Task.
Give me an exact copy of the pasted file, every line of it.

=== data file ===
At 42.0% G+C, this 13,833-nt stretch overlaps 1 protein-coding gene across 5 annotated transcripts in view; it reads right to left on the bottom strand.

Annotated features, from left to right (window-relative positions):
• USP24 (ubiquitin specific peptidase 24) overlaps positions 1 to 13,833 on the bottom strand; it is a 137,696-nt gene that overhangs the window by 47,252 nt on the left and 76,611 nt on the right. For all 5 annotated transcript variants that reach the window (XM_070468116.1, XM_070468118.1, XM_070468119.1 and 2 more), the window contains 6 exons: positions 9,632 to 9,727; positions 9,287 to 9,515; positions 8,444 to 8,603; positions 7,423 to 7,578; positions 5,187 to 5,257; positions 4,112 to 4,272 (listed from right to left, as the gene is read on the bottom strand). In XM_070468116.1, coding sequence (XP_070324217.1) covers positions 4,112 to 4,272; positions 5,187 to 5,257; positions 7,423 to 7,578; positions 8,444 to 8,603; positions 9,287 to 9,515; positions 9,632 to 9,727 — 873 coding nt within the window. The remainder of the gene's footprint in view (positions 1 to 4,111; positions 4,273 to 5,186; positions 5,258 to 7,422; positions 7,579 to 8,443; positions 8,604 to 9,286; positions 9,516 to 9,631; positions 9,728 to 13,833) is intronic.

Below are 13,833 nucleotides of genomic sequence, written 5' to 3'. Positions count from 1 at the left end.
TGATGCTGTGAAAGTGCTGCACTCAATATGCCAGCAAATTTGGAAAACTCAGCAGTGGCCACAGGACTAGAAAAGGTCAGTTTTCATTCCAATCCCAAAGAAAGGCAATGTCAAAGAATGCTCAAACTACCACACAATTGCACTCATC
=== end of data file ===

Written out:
At 42.0% G+C, this 13,833-nt stretch overlaps 1 protein-coding gene across 5 annotated transcripts in view; it reads right to left on the bottom strand.

Annotated features, from left to right (window-relative positions):
• USP24 (ubiquitin specific peptidase 24) overlaps positions 1 to 13,833 on the bottom strand; it is a 137,696-nt gene that overhangs the window by 47,252 nt on the left and 76,611 nt on the right. For all 5 annotated transcript variants that reach the window (XM_070468116.1, XM_070468118.1, XM_070468119.1 and 2 more), the window contains 6 exons: positions 9,632 to 9,727; positions 9,287 to 9,515; positions 8,444 to 8,603; positions 7,423 to 7,578; positions 5,187 to 5,257; positions 4,112 to 4,272 (listed from right to left, as the gene is read on the bottom strand). In XM_070468116.1, coding sequence (XP_070324217.1) covers positions 4,112 to 4,272; positions 5,187 to 5,257; positions 7,423 to 7,578; positions 8,444 to 8,603; positions 9,287 to 9,515; positions 9,632 to 9,727 — 873 coding nt within the window. The remainder of the gene's footprint in view (positions 1 to 4,111; positions 4,273 to 5,186; positions 5,258 to 7,422; positions 7,579 to 8,443; positions 8,604 to 9,286; positions 9,516 to 9,631; positions 9,728 to 13,833) is intronic.

Below are 13,833 nucleotides of genomic sequence, written 5' to 3'. Positions count from 1 at the left end.
TGATGCTGTGAAAGTGCTGCACTCAATATGCCAGCAAATTTGGAAAACTCAGCAGTGGCCACAGGACTAGAAAAGGTCAGTTTTCATTCCAATCCCAAAGAAAGGCAATGTCAAAGAATGCTCAAACTACCACACAATTGCACTCATC